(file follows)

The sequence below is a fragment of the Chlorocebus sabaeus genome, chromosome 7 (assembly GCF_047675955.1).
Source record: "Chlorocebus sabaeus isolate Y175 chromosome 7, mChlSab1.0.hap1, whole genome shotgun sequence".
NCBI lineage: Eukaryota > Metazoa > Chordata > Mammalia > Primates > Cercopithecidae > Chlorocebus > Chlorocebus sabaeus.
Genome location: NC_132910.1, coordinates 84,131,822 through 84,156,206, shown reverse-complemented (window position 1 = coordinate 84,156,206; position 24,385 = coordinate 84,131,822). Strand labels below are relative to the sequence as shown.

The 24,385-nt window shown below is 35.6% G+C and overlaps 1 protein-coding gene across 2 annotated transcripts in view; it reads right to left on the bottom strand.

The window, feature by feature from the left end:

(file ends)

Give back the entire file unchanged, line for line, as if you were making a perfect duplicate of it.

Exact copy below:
The sequence below is a fragment of the Chlorocebus sabaeus genome, chromosome 7 (assembly GCF_047675955.1).
Source record: "Chlorocebus sabaeus isolate Y175 chromosome 7, mChlSab1.0.hap1, whole genome shotgun sequence".
NCBI lineage: Eukaryota > Metazoa > Chordata > Mammalia > Primates > Cercopithecidae > Chlorocebus > Chlorocebus sabaeus.
Genome location: NC_132910.1, coordinates 84,131,822 through 84,156,206, shown reverse-complemented (window position 1 = coordinate 84,156,206; position 24,385 = coordinate 84,131,822). Strand labels below are relative to the sequence as shown.

The 24,385-nt window shown below is 35.6% G+C and overlaps 1 protein-coding gene across 2 annotated transcripts in view; it reads right to left on the bottom strand.

The window, feature by feature from the left end: